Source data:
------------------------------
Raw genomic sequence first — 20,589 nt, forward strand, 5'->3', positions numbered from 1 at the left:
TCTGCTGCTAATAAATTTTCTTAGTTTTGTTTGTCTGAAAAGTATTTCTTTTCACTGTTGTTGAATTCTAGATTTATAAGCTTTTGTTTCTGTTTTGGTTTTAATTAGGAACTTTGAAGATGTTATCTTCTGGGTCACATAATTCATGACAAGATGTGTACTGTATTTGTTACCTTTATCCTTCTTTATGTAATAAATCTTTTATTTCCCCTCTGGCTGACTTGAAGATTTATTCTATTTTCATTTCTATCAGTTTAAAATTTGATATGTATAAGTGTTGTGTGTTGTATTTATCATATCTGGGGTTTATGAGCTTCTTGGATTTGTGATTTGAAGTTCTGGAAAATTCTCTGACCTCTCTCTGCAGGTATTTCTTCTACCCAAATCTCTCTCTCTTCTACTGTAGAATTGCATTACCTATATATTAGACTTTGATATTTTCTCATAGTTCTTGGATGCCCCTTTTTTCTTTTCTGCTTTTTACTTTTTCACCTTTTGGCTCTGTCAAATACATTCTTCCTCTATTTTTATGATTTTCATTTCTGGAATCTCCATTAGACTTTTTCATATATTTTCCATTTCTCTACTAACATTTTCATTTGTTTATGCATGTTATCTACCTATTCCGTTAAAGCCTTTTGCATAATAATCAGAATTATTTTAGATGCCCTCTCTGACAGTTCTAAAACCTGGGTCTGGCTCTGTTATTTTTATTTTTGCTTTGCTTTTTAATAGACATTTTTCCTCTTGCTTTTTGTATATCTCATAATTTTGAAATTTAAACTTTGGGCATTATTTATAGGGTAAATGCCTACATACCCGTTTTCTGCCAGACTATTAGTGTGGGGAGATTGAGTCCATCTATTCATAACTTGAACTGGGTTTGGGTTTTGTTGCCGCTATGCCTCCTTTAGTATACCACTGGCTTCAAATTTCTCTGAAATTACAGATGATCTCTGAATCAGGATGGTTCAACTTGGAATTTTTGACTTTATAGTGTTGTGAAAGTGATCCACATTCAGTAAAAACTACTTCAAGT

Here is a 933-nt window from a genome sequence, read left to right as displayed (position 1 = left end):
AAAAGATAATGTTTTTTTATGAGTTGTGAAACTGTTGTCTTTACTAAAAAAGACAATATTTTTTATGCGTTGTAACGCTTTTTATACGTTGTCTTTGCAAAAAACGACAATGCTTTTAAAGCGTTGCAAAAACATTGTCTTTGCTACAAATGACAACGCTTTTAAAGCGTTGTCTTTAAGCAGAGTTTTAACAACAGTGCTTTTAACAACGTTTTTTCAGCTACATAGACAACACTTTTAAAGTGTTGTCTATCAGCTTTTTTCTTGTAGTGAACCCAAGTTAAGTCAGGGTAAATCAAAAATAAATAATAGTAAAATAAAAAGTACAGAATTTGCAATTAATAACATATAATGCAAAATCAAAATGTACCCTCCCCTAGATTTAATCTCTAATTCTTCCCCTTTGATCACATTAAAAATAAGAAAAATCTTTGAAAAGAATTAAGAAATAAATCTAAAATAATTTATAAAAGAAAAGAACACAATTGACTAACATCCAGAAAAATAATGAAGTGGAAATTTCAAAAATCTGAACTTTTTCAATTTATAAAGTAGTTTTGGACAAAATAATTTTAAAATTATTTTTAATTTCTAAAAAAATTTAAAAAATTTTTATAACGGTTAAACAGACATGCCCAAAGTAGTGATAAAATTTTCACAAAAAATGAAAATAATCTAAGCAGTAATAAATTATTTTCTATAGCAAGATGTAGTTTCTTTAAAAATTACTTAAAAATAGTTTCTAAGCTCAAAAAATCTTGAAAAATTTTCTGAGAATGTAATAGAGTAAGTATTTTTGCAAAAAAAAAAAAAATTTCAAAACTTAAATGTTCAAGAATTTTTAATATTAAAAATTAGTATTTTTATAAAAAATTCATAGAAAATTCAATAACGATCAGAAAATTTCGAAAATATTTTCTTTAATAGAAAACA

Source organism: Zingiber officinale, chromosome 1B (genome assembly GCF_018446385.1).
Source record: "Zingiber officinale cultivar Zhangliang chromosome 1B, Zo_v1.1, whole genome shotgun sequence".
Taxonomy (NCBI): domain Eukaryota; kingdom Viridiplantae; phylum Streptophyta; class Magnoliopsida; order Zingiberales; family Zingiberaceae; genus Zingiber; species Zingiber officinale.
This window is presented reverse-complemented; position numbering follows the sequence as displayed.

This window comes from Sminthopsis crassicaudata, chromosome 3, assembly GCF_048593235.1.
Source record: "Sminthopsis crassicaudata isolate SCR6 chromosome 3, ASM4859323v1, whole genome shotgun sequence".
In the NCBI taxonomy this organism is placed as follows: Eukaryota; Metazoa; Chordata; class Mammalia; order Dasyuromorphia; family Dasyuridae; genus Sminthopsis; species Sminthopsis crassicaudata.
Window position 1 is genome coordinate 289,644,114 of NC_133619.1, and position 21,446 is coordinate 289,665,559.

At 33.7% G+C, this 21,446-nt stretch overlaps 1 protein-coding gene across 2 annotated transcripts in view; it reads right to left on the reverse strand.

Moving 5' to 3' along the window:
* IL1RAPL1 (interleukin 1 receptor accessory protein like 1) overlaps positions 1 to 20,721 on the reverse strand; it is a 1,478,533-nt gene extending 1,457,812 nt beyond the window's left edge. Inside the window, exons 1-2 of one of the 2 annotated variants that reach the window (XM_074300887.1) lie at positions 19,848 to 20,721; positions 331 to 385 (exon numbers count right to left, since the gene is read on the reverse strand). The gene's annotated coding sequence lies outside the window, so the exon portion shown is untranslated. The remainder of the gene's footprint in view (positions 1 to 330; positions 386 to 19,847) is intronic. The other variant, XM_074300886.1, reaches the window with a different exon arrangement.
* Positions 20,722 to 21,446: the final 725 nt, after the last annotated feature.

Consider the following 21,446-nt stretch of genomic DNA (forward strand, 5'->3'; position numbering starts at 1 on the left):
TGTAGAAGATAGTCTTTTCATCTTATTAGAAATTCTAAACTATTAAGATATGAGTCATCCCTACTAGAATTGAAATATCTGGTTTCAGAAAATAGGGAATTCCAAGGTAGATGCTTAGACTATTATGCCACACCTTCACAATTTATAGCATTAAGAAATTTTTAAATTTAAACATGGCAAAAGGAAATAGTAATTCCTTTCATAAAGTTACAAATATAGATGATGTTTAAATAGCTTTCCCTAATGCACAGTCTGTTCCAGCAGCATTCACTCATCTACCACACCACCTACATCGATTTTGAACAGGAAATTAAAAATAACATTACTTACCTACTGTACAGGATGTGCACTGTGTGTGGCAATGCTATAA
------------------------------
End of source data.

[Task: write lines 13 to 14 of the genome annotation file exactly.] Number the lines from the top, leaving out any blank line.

At 33.7% G+C, this 21,446-nt stretch overlaps 1 protein-coding gene across 2 annotated transcripts in view; it reads right to left on the reverse strand.

Moving 5' to 3' along the window: